The authors numerically study the dynamics in a quasiperiodic (QP) interacting spin chain, which shows a MBL like transition as a function of the strength of the QP potential.
In their introduction the authors claim:
"The aim of the present work is to investigate the differences between purely random
and quasi-periodic disorder at system sizes inaccessible to exact diagonalization, using the
newly developed numerical technique of the time-dependent variational principle as applied
to matrix product states"
This statement is however misleading, since dynamics in QP interacting systems was studied using MPS based method in both  (L=100-200) and 10.1073/pnas.1800589115, for systems of up to 800 sites (cf, to L=50 that the authors use in this work). In fact one of the accents of 10.1073/pnas.1800589115 is on finite-size effects and comparison to the disordered case.
However, my main concern is not even with the originality of the work, but with the validity of its results. The authors use a very low bond dimension (xi<64, compared to xi=1000-2000, many time used in TEBD), and their method (1-site TDVP) doesn't allow them to estimate the discarded weight. Moreover, the comparison between the two shown bond-dimensions are done on a logarithmic scale and for different "disorder" realizations, which doesn't allow to estimate the time until which the results are reliable.
From Fig 1 it is obvious that this time is not longer than t~100 (which is also probably a conservative estimate). This can also seen from the comparison to TEBD, which the authors provide in their reply. Although the graph is also on a log-log scale, for W=4, the divergence with TEBD occurs already at t<100, where TEBD results appear to converge, as far as one ca n judge from this plot. While one can see that TEBD saturates the bond dimension 256 already at times t=20, the actually meaningful information is the accumulated discarded weight, which the authors don't provide.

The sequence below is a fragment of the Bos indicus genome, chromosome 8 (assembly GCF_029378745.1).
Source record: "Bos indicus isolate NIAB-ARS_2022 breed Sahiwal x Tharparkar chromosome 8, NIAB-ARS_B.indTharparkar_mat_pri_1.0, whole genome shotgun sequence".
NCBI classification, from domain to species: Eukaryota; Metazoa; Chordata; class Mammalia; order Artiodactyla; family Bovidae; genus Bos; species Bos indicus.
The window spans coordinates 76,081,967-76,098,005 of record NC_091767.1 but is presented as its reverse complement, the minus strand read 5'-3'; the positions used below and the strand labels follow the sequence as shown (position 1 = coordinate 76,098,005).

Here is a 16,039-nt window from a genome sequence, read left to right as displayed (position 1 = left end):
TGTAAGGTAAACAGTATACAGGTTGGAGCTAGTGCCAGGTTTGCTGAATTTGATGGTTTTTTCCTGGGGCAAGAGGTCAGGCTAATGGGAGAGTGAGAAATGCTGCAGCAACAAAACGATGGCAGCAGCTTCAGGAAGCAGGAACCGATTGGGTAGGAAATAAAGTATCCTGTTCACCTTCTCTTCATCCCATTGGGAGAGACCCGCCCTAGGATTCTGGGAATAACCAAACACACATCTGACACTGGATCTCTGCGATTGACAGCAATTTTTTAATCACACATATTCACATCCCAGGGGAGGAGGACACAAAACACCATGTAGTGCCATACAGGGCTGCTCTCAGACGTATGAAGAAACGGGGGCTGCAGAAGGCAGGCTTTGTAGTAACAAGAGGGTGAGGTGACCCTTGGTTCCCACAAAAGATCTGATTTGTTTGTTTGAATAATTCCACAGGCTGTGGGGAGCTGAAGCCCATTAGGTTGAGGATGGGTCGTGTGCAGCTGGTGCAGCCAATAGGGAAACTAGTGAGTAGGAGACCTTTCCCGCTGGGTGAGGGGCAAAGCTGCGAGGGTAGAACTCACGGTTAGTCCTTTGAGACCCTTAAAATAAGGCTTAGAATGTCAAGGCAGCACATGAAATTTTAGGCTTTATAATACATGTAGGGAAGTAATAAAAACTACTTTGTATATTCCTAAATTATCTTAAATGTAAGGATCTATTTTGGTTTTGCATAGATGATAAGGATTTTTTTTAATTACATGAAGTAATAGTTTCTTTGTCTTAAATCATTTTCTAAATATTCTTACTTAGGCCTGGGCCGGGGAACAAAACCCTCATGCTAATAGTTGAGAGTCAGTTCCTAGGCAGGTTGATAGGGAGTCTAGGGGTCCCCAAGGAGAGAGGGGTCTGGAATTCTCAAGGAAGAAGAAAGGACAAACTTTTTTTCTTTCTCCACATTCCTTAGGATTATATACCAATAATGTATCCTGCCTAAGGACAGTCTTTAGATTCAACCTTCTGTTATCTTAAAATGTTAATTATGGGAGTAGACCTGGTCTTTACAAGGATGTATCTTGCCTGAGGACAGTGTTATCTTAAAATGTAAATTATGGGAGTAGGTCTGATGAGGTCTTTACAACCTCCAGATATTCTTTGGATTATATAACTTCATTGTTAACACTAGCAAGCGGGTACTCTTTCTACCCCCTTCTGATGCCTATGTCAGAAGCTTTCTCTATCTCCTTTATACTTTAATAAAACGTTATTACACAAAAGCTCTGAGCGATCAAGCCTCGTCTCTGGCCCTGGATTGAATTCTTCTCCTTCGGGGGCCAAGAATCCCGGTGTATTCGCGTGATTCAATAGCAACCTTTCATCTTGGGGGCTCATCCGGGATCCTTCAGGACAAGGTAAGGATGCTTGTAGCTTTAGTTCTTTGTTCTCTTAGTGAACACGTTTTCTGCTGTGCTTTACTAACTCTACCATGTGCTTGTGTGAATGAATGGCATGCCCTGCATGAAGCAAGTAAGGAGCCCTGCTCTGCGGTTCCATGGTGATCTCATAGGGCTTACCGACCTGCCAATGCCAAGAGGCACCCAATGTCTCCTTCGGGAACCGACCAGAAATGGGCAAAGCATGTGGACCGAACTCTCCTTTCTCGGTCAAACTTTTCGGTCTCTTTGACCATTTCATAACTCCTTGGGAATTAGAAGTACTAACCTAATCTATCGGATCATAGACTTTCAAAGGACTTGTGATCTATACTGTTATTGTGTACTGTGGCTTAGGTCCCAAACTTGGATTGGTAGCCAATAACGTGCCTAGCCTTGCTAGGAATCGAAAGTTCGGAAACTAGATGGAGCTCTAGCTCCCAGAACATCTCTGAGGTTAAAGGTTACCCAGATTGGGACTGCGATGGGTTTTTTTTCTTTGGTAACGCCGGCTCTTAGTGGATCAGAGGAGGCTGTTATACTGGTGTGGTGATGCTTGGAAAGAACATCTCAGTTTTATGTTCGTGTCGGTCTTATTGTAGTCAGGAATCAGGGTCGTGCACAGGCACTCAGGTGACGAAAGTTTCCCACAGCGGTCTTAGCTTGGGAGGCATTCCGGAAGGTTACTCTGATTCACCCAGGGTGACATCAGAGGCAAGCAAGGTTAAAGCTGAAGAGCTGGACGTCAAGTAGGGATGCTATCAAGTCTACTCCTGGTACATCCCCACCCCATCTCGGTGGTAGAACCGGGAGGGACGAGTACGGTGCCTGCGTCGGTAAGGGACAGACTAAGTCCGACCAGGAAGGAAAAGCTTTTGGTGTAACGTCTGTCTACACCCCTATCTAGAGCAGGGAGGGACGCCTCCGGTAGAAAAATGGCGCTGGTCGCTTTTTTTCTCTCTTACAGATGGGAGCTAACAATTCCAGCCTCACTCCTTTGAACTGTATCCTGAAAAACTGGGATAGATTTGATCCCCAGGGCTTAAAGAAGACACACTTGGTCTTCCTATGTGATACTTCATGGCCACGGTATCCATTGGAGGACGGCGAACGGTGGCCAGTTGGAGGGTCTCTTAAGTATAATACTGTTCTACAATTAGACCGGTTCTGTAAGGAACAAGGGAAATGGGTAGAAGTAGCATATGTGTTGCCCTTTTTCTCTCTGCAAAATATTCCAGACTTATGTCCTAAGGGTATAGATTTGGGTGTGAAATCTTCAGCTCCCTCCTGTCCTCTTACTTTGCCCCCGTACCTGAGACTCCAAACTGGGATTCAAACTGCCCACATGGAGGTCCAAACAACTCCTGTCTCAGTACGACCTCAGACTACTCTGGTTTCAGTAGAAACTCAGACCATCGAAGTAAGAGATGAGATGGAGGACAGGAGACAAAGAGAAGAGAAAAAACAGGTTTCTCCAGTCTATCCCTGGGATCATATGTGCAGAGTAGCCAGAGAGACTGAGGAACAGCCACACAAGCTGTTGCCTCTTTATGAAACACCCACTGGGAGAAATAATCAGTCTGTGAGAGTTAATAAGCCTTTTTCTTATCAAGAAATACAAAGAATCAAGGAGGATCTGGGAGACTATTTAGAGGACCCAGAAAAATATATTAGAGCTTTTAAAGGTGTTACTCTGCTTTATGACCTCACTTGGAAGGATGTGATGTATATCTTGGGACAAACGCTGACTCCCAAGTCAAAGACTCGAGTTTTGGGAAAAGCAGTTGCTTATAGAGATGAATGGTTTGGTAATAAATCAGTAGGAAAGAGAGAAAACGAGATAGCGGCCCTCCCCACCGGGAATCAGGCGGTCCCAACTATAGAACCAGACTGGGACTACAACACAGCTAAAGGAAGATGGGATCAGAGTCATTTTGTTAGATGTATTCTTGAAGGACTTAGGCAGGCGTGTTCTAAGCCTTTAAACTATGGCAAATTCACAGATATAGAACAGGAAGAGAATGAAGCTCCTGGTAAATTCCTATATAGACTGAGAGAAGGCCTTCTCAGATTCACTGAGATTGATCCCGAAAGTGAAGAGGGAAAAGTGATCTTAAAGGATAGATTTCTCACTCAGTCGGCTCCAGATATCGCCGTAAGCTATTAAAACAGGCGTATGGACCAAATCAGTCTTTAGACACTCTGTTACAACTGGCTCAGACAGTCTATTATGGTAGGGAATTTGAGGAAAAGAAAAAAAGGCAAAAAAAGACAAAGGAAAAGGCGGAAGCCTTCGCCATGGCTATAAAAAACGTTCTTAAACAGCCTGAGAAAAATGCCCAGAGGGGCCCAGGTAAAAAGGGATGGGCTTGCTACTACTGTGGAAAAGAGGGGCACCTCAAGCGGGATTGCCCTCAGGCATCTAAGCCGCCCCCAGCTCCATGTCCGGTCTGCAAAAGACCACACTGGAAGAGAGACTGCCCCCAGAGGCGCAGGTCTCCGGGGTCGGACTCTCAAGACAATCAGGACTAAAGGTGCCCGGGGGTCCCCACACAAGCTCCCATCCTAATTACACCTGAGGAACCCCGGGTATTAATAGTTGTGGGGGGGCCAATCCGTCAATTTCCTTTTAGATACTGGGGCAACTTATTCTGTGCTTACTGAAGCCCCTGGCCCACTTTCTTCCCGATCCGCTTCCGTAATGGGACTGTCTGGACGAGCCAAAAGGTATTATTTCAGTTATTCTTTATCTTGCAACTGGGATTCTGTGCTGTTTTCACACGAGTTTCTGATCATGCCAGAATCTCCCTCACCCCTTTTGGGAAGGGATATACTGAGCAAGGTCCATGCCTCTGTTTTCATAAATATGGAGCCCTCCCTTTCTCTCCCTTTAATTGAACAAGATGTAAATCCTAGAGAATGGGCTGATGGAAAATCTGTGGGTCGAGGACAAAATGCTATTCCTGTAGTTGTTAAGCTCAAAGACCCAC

As on can see from Fig 3 for t<100 and W=4, the drift in the dynamical exponent, which is one of the main results of the work is not significant, and in any case probably lies within the error bars (which are not shown for some reason). For W>5 the oscillations in the exponent do not allow to extract a coherent message, though the convergence issues I raised above, are presumably better there.
Another issue, which is not discussed in the paper is the convergence with respect to the time-step. Following a request by the first referee the authors do specify the time-step dt=0.1, in their reply, but don't provide any evidence that this time-step is sufficient to go to t=300 and W=8 for example.
In view of the above I agree with the report of the first referee that the conclusions of this work are most probably based on not converged data, and are therefore doubtful. I therefore do not think that the paper stands by the standards of SciPost.